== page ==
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  • Get Trip-Fit Fast
  • Systems Wall and Symmetrical Training
  • Coaching Climbing - How To Train Juniors with Care and Caution
  • Grip Trainers - Gimmicks, or Worth the Money?
  • Hangboarding for Endurance: Not Just for Power
  • Simulation Training: How to Do a Move You Can't Do
  • Planning a Year's Climbing
  • Portable Training Rigs - How to Stay Fit on the Go
  • How to Keep Your Job and Family and Still Climb at Your Limit
  • Suspension Training for Rock Climbing
  • Eat Fat, Climb Harder - The Ketogenic Diet
  • Witness the Mental Fitness: Set Thought Aside to Improve Performance
  • Mental Training Made Simple
  • Counterintuitive Climbing Tips to Change Your Game - Part 2
  • Endurance Training Tips for Winter
  • Five Counterintuitive Climbing Tips to Change Your Game - Part 1
  • Staying Power - How to Last All Day at the Crag
  • Attack and Defend - Tips for Effective Resting
  • Change Up - Plug the Gaps In Your Strength Training This Winter
  • Training While Injured
  • The Hard Way, Easier: How to Cope with Redpoint Nerves
  • Climbing Literacy - Get Better Instantly by Reading Routes
  • The Numbers Game - How to Use Your Age to Your Advantage
  • Injury-Free Bouldering: 15 Tips to Keep You Healthy and Strong
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  • The Truth About Caffeine and Climbing
  • Pushing Past Your Training Plateau
  • Five Strategies to Sharpen Concentration and Climb Better
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  • Effective Gym Training Strategies (for Route Climbing)
  • Should You Add Weight or Use Smaller Holds on a Hangboard?
  • Map Out a Plan with the Radar System
  • Managing the Fear of Falling
  • Projecting 101 – 6 Tips For Sending
  • Slowing the Pump Clock - Three Strategies to Prevent the Pump
  • Training on the Go
  • How to Train for Compression
  • Nutrition: Eating Your Way to Better Climbing
  • How to Dyno
  • General Conditioning for Climbers
  • Transitioning from Gym to Crag
  • Staying Strong to Perform Your Best All Season
  • How to Lose Weight for Climbing
  • Building a Better Climber: Final Phase - Peaking
  • Building a Better Climber: Phase 7 - Power Endurance Training
  • Building a Better Climber: Phase 6 - Endurance II
  • Building a Better Climber: Phase 5 - Strength and Power II
  • The Training Effect - Steve House and Scott Johnston
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  • Building a Better Climber: Phase 4 - Power Endurance
  • Building a Better Climber: Phase 3 - Strength Training
  • Building a Better Climber: Phase 2 - Low-Intensity Endurance
  • Building a Better Climber: Phase 1 - Conditioning Phase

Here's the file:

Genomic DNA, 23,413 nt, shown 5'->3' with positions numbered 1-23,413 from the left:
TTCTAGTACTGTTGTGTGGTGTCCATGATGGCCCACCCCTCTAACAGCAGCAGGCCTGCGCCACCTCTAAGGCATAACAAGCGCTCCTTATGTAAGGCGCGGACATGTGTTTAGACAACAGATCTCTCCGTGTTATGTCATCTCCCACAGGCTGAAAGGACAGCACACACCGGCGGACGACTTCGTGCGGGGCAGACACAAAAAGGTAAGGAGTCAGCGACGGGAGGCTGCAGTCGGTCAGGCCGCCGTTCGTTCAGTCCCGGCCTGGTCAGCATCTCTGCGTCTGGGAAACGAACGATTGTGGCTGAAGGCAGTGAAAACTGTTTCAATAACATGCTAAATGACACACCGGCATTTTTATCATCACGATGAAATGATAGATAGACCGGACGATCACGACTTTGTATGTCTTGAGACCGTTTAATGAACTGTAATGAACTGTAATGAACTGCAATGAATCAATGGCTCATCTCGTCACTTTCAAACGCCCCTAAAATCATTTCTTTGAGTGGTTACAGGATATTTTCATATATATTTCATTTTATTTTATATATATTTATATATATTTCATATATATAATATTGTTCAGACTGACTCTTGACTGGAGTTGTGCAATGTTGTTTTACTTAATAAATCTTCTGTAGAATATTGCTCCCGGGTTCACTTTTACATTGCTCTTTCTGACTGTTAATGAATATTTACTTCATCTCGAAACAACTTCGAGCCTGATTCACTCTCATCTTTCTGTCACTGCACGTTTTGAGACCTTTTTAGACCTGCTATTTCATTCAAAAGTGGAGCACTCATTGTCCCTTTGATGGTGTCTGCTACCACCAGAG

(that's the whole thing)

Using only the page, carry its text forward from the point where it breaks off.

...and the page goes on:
• Gain Confidence by Learning Not to Fear Falling
  • Get Better When You Are Scared and Pumped
  • Never Get Pumped Again
  • Gutbusters - Core Exercises for Rock Climbing
  • Rest ... or Else
  • The Intuitive Approach to Training
  • Free Climbing Tips: Why Get Stronger When You Can Get Better?
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  • How To Use Microcycles
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  • Using a Weight Belt For Training
  • Training During Pregnancy
  • Maximizing a Small Home Wall
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  • Recovery Supplement Truths
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    Attack and Defend - Tips for Effective Resting

    01-Dec-2015
    By

    Austria’s Anna Stöhr demonstrates proper resting form on a poor hold at Margalef, Spain. Photo: Bernhard Fiedler.There is no escaping the pump , but many climbers are too quick to blame a lack of endurance for their aching forearms. In reality, missing rests and poor mid-route recovery strategies are more likely causes. It is easy to become absorbed—by the sequence, placing protection, etc. You can forget to switch on the “separate brain” that deals with resting, and neglect to think about flushing out the pump until too late. Conversely, your aim should be to take every opportunity to prevent it setting in, rather than waiting and trying to cope.

    Climbing gyms do not provide the best environment for learning to rest—unless you think outside the box. Indoor routes are usually short and sustained, with all the moves at a similar level of difficulty and few or no rests, which means that it is usually more efficient to sprint for the anchors than shake out. Rock routes are often much longer, and the difficulty of the terrain will fluctuate, with hard sections followed by worthwhile rests. The secret to success is to adapt your pace and climbing style to the intensity of the climbing: essentially to speed up when it’s hard and to slow down when it’s easier. The key to mastering the endurance style lies in spotting rests and effectively utilizing them.